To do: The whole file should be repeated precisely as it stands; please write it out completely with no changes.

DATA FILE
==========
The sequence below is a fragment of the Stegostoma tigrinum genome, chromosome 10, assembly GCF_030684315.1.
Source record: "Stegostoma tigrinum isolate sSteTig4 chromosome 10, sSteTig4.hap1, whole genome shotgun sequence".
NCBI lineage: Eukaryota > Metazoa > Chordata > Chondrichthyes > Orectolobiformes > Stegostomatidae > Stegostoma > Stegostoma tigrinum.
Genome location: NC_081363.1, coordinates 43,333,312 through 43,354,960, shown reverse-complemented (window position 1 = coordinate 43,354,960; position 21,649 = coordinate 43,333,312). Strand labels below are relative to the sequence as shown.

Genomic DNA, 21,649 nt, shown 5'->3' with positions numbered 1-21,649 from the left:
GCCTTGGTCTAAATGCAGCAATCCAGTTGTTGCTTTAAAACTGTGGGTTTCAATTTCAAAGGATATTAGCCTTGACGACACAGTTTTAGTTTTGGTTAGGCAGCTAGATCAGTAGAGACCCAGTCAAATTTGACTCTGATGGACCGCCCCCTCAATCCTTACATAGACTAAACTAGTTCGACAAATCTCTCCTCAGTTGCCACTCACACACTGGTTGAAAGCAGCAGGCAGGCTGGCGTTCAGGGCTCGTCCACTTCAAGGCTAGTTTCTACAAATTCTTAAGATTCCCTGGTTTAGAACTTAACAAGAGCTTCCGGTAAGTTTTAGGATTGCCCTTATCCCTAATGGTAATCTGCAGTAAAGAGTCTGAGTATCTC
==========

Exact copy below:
The sequence below is a fragment of the Stegostoma tigrinum genome, chromosome 10, assembly GCF_030684315.1.
Source record: "Stegostoma tigrinum isolate sSteTig4 chromosome 10, sSteTig4.hap1, whole genome shotgun sequence".
NCBI lineage: Eukaryota > Metazoa > Chordata > Chondrichthyes > Orectolobiformes > Stegostomatidae > Stegostoma > Stegostoma tigrinum.
Genome location: NC_081363.1, coordinates 43,333,312 through 43,354,960, shown reverse-complemented (window position 1 = coordinate 43,354,960; position 21,649 = coordinate 43,333,312). Strand labels below are relative to the sequence as shown.

Genomic DNA, 21,649 nt, shown 5'->3' with positions numbered 1-21,649 from the left:
GCCTTGGTCTAAATGCAGCAATCCAGTTGTTGCTTTAAAACTGTGGGTTTCAATTTCAAAGGATATTAGCCTTGACGACACAGTTTTAGTTTTGGTTAGGCAGCTAGATCAGTAGAGACCCAGTCAAATTTGACTCTGATGGACCGCCCCCTCAATCCTTACATAGACTAAACTAGTTCGACAAATCTCTCCTCAGTTGCCACTCACACACTGGTTGAAAGCAGCAGGCAGGCTGGCGTTCAGGGCTCGTCCACTTCAAGGCTAGTTTCTACAAATTCTTAAGATTCCCTGGTTTAGAACTTAACAAGAGCTTCCGGTAAGTTTTAGGATTGCCCTTATCCCTAATGGTAATCTGCAGTAAAGAGTCTGAGTATCTC